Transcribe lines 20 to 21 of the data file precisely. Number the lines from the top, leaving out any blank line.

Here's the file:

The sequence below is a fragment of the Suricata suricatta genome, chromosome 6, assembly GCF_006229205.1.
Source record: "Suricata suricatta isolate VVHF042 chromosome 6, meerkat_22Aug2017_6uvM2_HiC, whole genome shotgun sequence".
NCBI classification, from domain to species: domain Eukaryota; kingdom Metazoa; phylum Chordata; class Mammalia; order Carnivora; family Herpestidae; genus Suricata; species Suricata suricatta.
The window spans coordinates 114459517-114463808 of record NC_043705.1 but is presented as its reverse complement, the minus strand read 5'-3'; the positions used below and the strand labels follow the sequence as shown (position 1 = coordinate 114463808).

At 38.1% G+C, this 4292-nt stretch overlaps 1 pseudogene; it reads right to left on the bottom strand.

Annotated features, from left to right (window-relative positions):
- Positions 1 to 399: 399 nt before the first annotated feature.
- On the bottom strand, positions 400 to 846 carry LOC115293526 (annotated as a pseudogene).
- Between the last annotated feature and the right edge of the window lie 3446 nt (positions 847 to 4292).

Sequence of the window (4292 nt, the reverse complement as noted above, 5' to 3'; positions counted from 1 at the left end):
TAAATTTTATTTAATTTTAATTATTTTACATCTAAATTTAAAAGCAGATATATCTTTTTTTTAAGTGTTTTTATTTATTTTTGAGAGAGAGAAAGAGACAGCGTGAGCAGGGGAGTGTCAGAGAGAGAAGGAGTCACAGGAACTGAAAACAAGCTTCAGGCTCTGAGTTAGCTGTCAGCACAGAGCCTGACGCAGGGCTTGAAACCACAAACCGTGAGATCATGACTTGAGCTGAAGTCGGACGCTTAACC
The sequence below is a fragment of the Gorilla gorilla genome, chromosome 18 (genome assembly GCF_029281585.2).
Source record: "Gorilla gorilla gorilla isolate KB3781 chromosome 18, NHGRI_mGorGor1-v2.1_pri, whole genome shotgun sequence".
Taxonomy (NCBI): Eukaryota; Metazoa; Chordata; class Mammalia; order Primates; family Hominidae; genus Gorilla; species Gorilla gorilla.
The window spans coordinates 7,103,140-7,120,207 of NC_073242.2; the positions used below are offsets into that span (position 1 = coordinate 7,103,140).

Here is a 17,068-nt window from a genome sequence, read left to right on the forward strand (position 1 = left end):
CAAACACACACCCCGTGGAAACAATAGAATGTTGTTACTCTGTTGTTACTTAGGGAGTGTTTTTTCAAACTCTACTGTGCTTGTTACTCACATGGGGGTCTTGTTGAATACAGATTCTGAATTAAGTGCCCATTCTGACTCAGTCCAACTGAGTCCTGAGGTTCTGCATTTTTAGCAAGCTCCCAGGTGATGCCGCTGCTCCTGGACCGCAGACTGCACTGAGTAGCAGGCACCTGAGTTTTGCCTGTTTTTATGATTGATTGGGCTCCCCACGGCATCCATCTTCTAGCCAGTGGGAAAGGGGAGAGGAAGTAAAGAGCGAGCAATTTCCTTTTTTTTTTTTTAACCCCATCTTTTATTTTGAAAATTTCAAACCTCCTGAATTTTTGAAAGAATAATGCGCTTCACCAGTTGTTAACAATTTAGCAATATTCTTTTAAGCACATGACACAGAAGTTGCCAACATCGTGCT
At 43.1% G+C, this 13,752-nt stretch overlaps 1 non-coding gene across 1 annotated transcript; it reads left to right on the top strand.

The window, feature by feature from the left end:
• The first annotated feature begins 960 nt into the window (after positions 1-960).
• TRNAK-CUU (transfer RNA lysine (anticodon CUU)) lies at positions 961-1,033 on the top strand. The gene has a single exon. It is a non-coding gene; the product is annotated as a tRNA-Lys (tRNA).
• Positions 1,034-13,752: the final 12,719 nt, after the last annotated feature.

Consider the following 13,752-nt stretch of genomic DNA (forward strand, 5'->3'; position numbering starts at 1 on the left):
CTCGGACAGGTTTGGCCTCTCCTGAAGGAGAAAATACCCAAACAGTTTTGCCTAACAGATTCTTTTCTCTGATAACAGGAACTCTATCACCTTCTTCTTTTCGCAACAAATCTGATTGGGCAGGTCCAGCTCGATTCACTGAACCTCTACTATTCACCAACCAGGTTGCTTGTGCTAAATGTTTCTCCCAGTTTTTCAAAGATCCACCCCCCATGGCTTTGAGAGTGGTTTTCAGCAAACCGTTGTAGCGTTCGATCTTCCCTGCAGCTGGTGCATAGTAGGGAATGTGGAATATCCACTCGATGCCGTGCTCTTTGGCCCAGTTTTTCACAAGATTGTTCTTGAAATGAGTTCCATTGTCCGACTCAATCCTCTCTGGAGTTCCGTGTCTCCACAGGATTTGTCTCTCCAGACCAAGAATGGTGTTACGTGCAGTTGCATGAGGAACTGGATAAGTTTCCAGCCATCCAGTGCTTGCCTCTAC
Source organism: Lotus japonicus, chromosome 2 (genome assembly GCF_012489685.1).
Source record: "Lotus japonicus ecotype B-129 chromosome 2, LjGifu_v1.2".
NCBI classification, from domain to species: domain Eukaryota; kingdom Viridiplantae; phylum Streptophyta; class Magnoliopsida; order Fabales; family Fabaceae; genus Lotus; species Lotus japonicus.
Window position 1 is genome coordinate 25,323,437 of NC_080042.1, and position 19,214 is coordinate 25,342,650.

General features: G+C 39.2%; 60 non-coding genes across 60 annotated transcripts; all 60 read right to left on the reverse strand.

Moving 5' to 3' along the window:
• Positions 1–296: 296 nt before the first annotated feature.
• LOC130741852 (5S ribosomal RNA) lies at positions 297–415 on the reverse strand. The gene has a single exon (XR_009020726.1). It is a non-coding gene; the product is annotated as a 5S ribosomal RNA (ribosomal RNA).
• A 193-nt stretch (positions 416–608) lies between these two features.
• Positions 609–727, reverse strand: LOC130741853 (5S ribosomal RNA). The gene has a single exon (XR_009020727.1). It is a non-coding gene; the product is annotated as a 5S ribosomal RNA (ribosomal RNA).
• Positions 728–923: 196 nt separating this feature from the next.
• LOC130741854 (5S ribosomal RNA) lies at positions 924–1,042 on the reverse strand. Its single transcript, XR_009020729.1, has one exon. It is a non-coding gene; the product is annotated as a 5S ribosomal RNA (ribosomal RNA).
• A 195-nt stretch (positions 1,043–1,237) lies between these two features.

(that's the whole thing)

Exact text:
• The first annotated feature begins 960 nt into the window (after positions 1-960).
• TRNAK-CUU (transfer RNA lysine (anticodon CUU)) lies at positions 961-1,033 on the top strand. The gene has a single exon. It is a non-coding gene; the product is annotated as a tRNA-Lys (tRNA).